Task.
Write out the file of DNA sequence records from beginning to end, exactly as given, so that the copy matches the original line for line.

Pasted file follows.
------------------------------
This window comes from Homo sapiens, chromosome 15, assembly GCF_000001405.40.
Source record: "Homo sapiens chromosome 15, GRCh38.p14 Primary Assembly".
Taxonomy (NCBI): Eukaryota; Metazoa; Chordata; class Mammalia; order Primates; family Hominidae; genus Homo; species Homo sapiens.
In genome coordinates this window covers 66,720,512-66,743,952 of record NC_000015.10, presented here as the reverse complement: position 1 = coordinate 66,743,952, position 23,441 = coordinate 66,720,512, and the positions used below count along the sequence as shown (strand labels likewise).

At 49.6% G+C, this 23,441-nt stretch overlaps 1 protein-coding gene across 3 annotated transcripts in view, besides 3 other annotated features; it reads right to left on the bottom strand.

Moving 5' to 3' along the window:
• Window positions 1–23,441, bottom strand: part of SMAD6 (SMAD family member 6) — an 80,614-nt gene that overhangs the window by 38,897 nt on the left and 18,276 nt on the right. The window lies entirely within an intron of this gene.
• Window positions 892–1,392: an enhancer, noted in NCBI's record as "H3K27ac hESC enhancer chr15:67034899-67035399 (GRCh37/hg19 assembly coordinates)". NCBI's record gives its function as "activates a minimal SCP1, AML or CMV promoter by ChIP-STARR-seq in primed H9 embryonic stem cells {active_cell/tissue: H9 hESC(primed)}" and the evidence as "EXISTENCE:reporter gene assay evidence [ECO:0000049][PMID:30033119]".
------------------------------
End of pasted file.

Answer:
This window comes from Homo sapiens, chromosome 15, assembly GCF_000001405.40.
Source record: "Homo sapiens chromosome 15, GRCh38.p14 Primary Assembly".
Taxonomy (NCBI): Eukaryota; Metazoa; Chordata; class Mammalia; order Primates; family Hominidae; genus Homo; species Homo sapiens.
In genome coordinates this window covers 66,720,512-66,743,952 of record NC_000015.10, presented here as the reverse complement: position 1 = coordinate 66,743,952, position 23,441 = coordinate 66,720,512, and the positions used below count along the sequence as shown (strand labels likewise).

At 49.6% G+C, this 23,441-nt stretch overlaps 1 protein-coding gene across 3 annotated transcripts in view, besides 3 other annotated features; it reads right to left on the bottom strand.

Moving 5' to 3' along the window:
• Window positions 1–23,441, bottom strand: part of SMAD6 (SMAD family member 6) — an 80,614-nt gene that overhangs the window by 38,897 nt on the left and 18,276 nt on the right. The window lies entirely within an intron of this gene.
• Window positions 892–1,392: an enhancer, noted in NCBI's record as "H3K27ac hESC enhancer chr15:67034899-67035399 (GRCh37/hg19 assembly coordinates)". NCBI's record gives its function as "activates a minimal SCP1, AML or CMV promoter by ChIP-STARR-seq in primed H9 embryonic stem cells {active_cell/tissue: H9 hESC(primed)}" and the evidence as "EXISTENCE:reporter gene assay evidence [ECO:0000049][PMID:30033119]".